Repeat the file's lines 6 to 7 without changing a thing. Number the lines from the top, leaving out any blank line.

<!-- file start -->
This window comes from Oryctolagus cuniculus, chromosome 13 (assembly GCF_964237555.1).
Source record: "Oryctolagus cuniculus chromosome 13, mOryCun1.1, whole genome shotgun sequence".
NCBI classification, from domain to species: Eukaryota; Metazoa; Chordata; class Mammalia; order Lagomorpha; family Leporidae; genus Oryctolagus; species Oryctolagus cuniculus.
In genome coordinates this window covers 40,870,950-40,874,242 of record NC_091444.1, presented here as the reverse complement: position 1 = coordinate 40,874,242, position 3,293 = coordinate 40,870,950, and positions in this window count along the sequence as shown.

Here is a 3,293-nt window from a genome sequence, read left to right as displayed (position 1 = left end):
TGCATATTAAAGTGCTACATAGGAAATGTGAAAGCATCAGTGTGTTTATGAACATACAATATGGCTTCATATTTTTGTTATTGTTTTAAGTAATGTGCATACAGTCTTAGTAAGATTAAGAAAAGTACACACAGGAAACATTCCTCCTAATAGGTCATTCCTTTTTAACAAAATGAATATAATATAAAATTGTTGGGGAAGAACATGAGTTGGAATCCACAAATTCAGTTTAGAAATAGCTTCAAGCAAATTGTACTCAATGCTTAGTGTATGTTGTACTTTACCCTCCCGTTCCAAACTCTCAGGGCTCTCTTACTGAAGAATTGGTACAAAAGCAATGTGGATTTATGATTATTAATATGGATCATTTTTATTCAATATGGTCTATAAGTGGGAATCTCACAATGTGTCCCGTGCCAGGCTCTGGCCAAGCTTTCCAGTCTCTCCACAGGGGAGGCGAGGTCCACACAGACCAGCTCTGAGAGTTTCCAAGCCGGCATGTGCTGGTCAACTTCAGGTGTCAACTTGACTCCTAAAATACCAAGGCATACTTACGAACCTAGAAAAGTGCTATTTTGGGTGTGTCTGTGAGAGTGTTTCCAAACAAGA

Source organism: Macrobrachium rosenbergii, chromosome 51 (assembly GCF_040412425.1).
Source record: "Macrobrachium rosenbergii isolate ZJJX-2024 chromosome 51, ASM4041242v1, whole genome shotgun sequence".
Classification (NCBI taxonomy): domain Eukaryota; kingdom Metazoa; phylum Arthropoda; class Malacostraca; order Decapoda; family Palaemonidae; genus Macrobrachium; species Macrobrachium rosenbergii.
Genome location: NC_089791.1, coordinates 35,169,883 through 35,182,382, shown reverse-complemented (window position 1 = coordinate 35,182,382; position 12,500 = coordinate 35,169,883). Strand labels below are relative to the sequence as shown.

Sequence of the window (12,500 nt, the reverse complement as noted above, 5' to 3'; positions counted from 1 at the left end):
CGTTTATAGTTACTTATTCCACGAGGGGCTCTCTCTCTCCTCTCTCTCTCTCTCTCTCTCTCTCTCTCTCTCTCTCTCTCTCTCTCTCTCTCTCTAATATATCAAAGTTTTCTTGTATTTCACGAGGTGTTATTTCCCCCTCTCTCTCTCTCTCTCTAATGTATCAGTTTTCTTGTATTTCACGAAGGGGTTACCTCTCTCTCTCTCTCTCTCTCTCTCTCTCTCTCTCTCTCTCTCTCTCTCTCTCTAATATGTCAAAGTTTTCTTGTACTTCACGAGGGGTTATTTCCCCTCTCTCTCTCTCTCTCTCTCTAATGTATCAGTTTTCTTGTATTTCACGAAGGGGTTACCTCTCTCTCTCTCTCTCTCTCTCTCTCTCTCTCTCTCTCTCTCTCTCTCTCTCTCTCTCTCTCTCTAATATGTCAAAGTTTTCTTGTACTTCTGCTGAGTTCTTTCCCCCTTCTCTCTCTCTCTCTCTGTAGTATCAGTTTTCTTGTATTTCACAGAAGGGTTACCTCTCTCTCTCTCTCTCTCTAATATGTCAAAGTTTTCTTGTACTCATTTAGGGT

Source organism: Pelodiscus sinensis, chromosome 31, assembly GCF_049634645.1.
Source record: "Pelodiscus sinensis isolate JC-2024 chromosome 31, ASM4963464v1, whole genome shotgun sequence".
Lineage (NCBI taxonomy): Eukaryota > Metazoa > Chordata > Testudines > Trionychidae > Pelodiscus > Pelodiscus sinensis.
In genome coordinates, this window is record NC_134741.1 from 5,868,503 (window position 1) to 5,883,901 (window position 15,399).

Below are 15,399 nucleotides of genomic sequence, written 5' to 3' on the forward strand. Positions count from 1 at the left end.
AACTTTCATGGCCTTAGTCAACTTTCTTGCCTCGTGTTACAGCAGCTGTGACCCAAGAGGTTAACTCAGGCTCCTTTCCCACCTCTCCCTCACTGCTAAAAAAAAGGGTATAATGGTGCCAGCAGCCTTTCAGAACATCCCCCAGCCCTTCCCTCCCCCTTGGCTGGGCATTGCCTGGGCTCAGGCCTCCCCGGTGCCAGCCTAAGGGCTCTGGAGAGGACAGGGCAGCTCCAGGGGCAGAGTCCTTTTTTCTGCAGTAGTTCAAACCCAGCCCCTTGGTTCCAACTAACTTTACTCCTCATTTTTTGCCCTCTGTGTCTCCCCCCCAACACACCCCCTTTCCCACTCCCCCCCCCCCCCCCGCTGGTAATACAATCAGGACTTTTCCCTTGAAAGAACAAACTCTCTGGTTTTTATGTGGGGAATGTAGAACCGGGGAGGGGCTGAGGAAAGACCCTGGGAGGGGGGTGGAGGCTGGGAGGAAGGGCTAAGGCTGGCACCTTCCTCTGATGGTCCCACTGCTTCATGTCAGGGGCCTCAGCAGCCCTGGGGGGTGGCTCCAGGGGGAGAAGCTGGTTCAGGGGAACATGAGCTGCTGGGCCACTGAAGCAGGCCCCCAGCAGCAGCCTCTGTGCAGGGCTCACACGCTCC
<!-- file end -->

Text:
TGCATATTAAAGTGCTACATAGGAAATGTGAAAGCATCAGTGTGTTTATGAACATACAATATGGCTTCATATTTTTGTTATTGTTTTAAGTAATGTGCATACAGTCTTAGTAAGATTAAGAAAAGTACACACAGGAAACATTCCTCCTAATAGGTCATTCCTTTTTAACAAAATGAATATAATATAAAATTGTTGGGGAAGAACATGAGTTGGAATCCACAAATTCAGTTTAGAAATAGCTTCAAGCAAATTGTACTCAATGCTTAGTGTATGTTGTACTTTACCCTCCCGTTCCAAACTCTCAGGGCTCTCTTACTGAAGAATTGGTACAAAAGCAATGTGGATTTATGATTATTAATATGGATCATTTTTATTCAATATGGTCTATAAGTGGGAATCTCACAATGTGTCCCGTGCCAGGCTCTGGCCAAGCTTTCCAGTCTCTCCACAGGGGAGGCGAGGTCCACACAGACCAGCTCTGAGAGTTTCCAAGCCGGCATGTGCTGGTCAACTTCAGGTGTCAACTTGACTCCTAAAATACCAAGGCATACTTACGAACCTAGAAAAGTGCTATTTTGGGTGTGTCTGTGAGAGTGTTTCCAAACAAGA

Source organism: Macrobrachium rosenbergii, chromosome 51 (assembly GCF_040412425.1).